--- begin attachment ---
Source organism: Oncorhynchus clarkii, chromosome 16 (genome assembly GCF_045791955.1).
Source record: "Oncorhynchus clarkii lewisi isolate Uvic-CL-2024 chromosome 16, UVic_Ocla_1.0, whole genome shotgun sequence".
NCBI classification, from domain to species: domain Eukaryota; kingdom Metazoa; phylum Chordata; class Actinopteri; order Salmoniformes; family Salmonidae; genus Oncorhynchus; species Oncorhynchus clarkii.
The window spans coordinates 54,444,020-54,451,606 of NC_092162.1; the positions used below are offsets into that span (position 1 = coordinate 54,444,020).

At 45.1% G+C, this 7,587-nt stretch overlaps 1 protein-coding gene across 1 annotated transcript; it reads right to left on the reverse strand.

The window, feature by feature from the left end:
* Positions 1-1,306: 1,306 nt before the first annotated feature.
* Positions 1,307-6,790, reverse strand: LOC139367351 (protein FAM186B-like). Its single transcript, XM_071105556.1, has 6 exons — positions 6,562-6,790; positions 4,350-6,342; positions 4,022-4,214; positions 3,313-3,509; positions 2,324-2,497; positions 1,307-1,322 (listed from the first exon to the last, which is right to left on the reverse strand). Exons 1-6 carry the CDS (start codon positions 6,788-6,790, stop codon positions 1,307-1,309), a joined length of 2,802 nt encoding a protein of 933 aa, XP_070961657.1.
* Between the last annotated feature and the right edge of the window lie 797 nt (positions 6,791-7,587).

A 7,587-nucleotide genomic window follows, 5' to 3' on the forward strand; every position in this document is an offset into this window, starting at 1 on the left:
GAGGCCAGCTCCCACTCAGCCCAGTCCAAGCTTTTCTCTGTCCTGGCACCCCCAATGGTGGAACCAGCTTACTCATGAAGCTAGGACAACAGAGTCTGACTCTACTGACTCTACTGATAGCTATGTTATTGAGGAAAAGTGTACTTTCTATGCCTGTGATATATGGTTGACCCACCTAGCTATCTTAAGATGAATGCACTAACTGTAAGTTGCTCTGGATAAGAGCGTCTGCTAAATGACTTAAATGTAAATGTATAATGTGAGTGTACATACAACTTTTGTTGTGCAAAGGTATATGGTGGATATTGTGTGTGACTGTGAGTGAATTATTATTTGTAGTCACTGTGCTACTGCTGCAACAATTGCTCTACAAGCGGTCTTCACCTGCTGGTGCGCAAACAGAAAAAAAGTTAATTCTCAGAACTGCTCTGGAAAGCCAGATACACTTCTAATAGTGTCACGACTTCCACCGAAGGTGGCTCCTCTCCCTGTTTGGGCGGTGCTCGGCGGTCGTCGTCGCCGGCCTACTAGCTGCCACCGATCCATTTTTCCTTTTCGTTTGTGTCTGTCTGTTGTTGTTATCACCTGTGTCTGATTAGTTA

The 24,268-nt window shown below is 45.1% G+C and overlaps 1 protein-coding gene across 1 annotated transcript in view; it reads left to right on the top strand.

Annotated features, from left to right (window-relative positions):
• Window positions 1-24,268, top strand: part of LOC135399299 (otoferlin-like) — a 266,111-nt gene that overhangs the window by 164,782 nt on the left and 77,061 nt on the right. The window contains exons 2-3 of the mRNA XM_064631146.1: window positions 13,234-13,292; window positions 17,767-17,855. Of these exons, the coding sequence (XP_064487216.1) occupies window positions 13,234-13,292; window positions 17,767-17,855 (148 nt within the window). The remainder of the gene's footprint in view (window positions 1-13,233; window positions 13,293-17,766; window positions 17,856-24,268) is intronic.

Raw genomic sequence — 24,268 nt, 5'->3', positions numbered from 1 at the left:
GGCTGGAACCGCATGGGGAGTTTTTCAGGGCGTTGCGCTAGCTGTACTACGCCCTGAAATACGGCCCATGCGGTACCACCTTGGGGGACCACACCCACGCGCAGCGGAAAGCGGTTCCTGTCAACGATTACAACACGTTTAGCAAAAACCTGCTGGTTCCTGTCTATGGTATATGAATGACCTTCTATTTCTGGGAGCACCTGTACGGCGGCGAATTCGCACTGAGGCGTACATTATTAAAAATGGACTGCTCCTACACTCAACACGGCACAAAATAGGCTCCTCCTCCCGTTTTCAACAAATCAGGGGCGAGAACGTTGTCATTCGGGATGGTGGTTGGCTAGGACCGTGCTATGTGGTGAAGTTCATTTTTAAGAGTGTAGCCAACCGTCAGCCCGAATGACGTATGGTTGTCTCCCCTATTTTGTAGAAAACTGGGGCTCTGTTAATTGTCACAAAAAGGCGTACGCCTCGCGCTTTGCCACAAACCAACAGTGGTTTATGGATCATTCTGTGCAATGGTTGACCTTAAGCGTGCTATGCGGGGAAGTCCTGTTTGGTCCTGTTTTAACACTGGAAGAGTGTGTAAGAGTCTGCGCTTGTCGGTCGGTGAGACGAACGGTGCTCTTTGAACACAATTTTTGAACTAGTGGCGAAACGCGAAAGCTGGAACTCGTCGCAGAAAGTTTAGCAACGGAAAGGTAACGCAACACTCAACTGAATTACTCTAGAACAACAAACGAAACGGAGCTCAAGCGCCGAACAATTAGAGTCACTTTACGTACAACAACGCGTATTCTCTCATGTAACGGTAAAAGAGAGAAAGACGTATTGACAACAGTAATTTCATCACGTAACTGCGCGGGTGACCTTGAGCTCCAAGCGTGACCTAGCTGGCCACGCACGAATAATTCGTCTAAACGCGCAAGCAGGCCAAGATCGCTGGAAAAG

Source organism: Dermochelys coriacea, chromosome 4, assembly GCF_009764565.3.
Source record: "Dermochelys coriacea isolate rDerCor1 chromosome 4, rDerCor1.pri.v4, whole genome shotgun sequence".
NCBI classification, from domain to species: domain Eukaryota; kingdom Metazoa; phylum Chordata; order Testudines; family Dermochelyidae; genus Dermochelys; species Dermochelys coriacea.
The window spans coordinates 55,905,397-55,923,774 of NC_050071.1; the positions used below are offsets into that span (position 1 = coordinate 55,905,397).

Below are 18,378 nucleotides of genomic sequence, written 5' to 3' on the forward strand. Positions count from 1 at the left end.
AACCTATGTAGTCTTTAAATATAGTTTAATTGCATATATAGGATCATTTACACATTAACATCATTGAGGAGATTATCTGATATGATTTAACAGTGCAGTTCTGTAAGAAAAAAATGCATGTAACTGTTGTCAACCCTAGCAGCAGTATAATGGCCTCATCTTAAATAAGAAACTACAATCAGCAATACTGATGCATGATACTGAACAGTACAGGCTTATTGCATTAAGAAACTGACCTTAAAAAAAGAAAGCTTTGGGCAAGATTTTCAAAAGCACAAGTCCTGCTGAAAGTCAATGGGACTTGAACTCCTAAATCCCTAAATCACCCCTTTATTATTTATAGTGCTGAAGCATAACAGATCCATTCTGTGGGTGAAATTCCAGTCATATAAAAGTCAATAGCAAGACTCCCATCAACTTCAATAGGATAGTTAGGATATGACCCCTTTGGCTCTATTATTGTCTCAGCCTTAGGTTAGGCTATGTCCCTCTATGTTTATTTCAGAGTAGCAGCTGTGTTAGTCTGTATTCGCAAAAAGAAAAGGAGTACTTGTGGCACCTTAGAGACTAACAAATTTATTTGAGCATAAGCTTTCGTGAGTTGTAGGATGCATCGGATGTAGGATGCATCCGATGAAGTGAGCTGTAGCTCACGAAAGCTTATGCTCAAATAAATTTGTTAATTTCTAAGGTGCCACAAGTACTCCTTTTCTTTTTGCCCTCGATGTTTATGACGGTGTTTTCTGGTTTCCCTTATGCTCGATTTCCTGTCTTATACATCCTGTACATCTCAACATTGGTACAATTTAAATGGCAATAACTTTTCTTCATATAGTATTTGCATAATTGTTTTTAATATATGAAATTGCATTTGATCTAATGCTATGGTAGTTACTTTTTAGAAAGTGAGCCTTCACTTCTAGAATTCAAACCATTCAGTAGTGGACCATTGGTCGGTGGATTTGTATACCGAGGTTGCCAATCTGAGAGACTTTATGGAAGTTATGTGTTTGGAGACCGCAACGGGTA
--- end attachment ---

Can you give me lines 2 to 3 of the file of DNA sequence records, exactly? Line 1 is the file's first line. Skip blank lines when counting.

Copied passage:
Source record: "Oncorhynchus clarkii lewisi isolate Uvic-CL-2024 chromosome 16, UVic_Ocla_1.0, whole genome shotgun sequence".
NCBI classification, from domain to species: domain Eukaryota; kingdom Metazoa; phylum Chordata; class Actinopteri; order Salmoniformes; family Salmonidae; genus Oncorhynchus; species Oncorhynchus clarkii.